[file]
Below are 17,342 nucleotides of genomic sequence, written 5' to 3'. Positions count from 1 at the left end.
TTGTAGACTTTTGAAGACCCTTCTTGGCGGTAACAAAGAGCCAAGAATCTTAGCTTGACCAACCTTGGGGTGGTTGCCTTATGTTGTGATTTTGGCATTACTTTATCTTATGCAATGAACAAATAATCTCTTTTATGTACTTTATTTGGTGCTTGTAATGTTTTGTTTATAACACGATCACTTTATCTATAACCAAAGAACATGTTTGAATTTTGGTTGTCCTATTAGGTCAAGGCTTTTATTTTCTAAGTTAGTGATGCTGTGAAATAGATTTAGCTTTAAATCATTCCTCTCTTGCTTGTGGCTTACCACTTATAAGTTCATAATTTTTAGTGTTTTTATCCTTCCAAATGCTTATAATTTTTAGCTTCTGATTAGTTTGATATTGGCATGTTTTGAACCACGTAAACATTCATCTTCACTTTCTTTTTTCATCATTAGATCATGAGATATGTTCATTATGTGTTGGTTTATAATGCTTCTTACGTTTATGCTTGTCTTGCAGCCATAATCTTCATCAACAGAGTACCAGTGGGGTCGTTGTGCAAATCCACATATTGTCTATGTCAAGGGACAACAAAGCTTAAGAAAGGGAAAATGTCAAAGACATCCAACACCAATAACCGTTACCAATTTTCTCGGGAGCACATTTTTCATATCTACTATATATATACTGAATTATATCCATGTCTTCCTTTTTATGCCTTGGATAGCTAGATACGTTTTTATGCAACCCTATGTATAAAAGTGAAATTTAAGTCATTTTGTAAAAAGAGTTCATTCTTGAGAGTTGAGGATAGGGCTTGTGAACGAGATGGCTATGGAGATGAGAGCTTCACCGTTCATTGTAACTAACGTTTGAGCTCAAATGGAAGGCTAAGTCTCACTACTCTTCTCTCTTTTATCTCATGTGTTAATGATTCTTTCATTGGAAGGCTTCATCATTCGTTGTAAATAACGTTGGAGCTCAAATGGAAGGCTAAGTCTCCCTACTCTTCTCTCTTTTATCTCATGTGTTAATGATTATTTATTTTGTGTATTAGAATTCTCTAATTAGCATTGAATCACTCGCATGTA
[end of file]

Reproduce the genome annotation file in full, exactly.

Below are 17,342 nucleotides of genomic sequence, written 5' to 3'. Positions count from 1 at the left end.
TTGTAGACTTTTGAAGACCCTTCTTGGCGGTAACAAAGAGCCAAGAATCTTAGCTTGACCAACCTTGGGGTGGTTGCCTTATGTTGTGATTTTGGCATTACTTTATCTTATGCAATGAACAAATAATCTCTTTTATGTACTTTATTTGGTGCTTGTAATGTTTTGTTTATAACACGATCACTTTATCTATAACCAAAGAACATGTTTGAATTTTGGTTGTCCTATTAGGTCAAGGCTTTTATTTTCTAAGTTAGTGATGCTGTGAAATAGATTTAGCTTTAAATCATTCCTCTCTTGCTTGTGGCTTACCACTTATAAGTTCATAATTTTTAGTGTTTTTATCCTTCCAAATGCTTATAATTTTTAGCTTCTGATTAGTTTGATATTGGCATGTTTTGAACCACGTAAACATTCATCTTCACTTTCTTTTTTCATCATTAGATCATGAGATATGTTCATTATGTGTTGGTTTATAATGCTTCTTACGTTTATGCTTGTCTTGCAGCCATAATCTTCATCAACAGAGTACCAGTGGGGTCGTTGTGCAAATCCACATATTGTCTATGTCAAGGGACAACAAAGCTTAAGAAAGGGAAAATGTCAAAGACATCCAACACCAATAACCGTTACCAATTTTCTCGGGAGCACATTTTTCATATCTACTATATATATACTGAATTATATCCATGTCTTCCTTTTTATGCCTTGGATAGCTAGATACGTTTTTATGCAACCCTATGTATAAAAGTGAAATTTAAGTCATTTTGTAAAAAGAGTTCATTCTTGAGAGTTGAGGATAGGGCTTGTGAACGAGATGGCTATGGAGATGAGAGCTTCACCGTTCATTGTAACTAACGTTTGAGCTCAAATGGAAGGCTAAGTCTCACTACTCTTCTCTCTTTTATCTCATGTGTTAATGATTCTTTCATTGGAAGGCTTCATCATTCGTTGTAAATAACGTTGGAGCTCAAATGGAAGGCTAAGTCTCCCTACTCTTCTCTCTTTTATCTCATGTGTTAATGATTATTTATTTTGTGTATTAGAATTCTCTAATTAGCATTGAATCACTCGCATGTA